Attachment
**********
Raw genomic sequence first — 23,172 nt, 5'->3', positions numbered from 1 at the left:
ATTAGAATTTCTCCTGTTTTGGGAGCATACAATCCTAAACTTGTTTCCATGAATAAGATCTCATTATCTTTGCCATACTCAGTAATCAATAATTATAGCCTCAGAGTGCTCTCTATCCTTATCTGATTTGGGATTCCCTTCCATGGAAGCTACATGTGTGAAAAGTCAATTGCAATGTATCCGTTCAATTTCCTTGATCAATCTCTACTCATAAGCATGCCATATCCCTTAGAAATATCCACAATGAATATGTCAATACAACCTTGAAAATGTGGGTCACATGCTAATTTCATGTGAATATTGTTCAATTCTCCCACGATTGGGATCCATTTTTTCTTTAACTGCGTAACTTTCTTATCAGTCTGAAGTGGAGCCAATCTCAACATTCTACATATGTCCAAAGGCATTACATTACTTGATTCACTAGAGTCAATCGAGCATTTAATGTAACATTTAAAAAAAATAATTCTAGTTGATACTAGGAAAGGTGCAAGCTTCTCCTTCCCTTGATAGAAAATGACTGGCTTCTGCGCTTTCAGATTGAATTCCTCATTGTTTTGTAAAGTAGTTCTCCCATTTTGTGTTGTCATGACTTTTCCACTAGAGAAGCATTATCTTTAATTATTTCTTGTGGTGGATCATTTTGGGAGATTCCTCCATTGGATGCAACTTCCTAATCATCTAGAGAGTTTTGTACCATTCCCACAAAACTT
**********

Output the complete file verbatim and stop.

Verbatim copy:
Raw genomic sequence first — 23,172 nt, 5'->3', positions numbered from 1 at the left:
ATTAGAATTTCTCCTGTTTTGGGAGCATACAATCCTAAACTTGTTTCCATGAATAAGATCTCATTATCTTTGCCATACTCAGTAATCAATAATTATAGCCTCAGAGTGCTCTCTATCCTTATCTGATTTGGGATTCCCTTCCATGGAAGCTACATGTGTGAAAAGTCAATTGCAATGTATCCGTTCAATTTCCTTGATCAATCTCTACTCATAAGCATGCCATATCCCTTAGAAATATCCACAATGAATATGTCAATACAACCTTGAAAATGTGGGTCACATGCTAATTTCATGTGAATATTGTTCAATTCTCCCACGATTGGGATCCATTTTTTCTTTAACTGCGTAACTTTCTTATCAGTCTGAAGTGGAGCCAATCTCAACATTCTACATATGTCCAAAGGCATTACATTACTTGATTCACTAGAGTCAATCGAGCATTTAATGTAACATTTAAAAAAAATAATTCTAGTTGATACTAGGAAAGGTGCAAGCTTCTCCTTCCCTTGATAGAAAATGACTGGCTTCTGCGCTTTCAGATTGAATTCCTCATTGTTTTGTAAAGTAGTTCTCCCATTTTGTGTTGTCATGACTTTTCCACTAGAGAAGCATTATCTTTAATTATTTCTTGTGGTGGATCATTTTGGGAGATTCCTCCATTGGATGCAACTTCCTAATCATCTAGAGAGTTTTGTACCATTCCCACAAAACTT